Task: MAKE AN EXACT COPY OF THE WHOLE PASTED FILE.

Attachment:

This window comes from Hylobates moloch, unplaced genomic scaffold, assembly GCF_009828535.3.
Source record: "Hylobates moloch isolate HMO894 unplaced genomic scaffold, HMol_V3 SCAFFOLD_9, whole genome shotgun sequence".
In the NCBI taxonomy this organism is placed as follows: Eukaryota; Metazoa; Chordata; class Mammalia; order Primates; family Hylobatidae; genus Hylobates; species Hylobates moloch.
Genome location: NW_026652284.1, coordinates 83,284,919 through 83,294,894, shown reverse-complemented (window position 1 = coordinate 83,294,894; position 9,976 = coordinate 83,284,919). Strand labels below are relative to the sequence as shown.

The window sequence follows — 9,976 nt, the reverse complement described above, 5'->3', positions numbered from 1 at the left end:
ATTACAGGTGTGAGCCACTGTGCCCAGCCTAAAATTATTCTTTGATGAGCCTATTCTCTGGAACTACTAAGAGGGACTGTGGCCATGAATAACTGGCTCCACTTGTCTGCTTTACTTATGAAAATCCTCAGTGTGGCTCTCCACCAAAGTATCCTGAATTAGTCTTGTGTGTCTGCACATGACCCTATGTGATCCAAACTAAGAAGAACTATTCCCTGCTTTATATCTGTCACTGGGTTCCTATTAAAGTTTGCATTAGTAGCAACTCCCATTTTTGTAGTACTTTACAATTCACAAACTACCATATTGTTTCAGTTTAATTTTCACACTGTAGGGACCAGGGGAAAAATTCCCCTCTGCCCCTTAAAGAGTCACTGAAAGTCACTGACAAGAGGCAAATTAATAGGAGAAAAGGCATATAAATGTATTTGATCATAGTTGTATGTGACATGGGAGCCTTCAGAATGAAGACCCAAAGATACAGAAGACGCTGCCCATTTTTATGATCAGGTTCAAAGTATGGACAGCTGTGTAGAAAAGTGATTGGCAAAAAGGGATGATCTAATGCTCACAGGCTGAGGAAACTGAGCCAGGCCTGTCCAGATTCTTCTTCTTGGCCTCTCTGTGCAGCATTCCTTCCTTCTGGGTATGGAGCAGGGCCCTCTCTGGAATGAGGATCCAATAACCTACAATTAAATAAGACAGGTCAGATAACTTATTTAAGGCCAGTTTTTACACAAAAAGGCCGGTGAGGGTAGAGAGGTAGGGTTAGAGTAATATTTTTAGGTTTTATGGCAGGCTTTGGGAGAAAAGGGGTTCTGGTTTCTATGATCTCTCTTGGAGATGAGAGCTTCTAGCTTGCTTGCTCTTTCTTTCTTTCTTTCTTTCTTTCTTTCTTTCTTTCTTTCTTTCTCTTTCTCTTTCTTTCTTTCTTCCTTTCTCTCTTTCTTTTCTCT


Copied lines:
This window comes from Hylobates moloch, unplaced genomic scaffold, assembly GCF_009828535.3.
Source record: "Hylobates moloch isolate HMO894 unplaced genomic scaffold, HMol_V3 SCAFFOLD_9, whole genome shotgun sequence".
In the NCBI taxonomy this organism is placed as follows: Eukaryota; Metazoa; Chordata; class Mammalia; order Primates; family Hylobatidae; genus Hylobates; species Hylobates moloch.
Genome location: NW_026652284.1, coordinates 83,284,919 through 83,294,894, shown reverse-complemented (window position 1 = coordinate 83,294,894; position 9,976 = coordinate 83,284,919). Strand labels below are relative to the sequence as shown.

The window sequence follows — 9,976 nt, the reverse complement described above, 5'->3', positions numbered from 1 at the left end:
ATTACAGGTGTGAGCCACTGTGCCCAGCCTAAAATTATTCTTTGATGAGCCTATTCTCTGGAACTACTAAGAGGGACTGTGGCCATGAATAACTGGCTCCACTTGTCTGCTTTACTTATGAAAATCCTCAGTGTGGCTCTCCACCAAAGTATCCTGAATTAGTCTTGTGTGTCTGCACATGACCCTATGTGATCCAAACTAAGAAGAACTATTCCCTGCTTTATATCTGTCACTGGGTTCCTATTAAAGTTTGCATTAGTAGCAACTCCCATTTTTGTAGTACTTTACAATTCACAAACTACCATATTGTTTCAGTTTAATTTTCACACTGTAGGGACCAGGGGAAAAATTCCCCTCTGCCCCTTAAAGAGTCACTGAAAGTCACTGACAAGAGGCAAATTAATAGGAGAAAAGGCATATAAATGTATTTGATCATAGTTGTATGTGACATGGGAGCCTTCAGAATGAAGACCCAAAGATACAGAAGACGCTGCCCATTTTTATGATCAGGTTCAAAGTATGGACAGCTGTGTAGAAAAGTGATTGGCAAAAAGGGATGATCTAATGCTCACAGGCTGAGGAAACTGAGCCAGGCCTGTCCAGATTCTTCTTCTTGGCCTCTCTGTGCAGCATTCCTTCCTTCTGGGTATGGAGCAGGGCCCTCTCTGGAATGAGGATCCAATAACCTACAATTAAATAAGACAGGTCAGATAACTTATTTAAGGCCAGTTTTTACACAAAAAGGCCGGTGAGGGTAGAGAGGTAGGGTTAGAGTAATATTTTTAGGTTTTATGGCAGGCTTTGGGAGAAAAGGGGTTCTGGTTTCTATGATCTCTCTTGGAGATGAGAGCTTCTAGCTTGCTTGCTCTTTCTTTCTTTCTTTCTTTCTTTCTTTCTTTCTTTCTTTCTTTCTCTTTCTCTTTCTTTCTTTCTTCCTTTCTCTCTTTCTTTTCTCT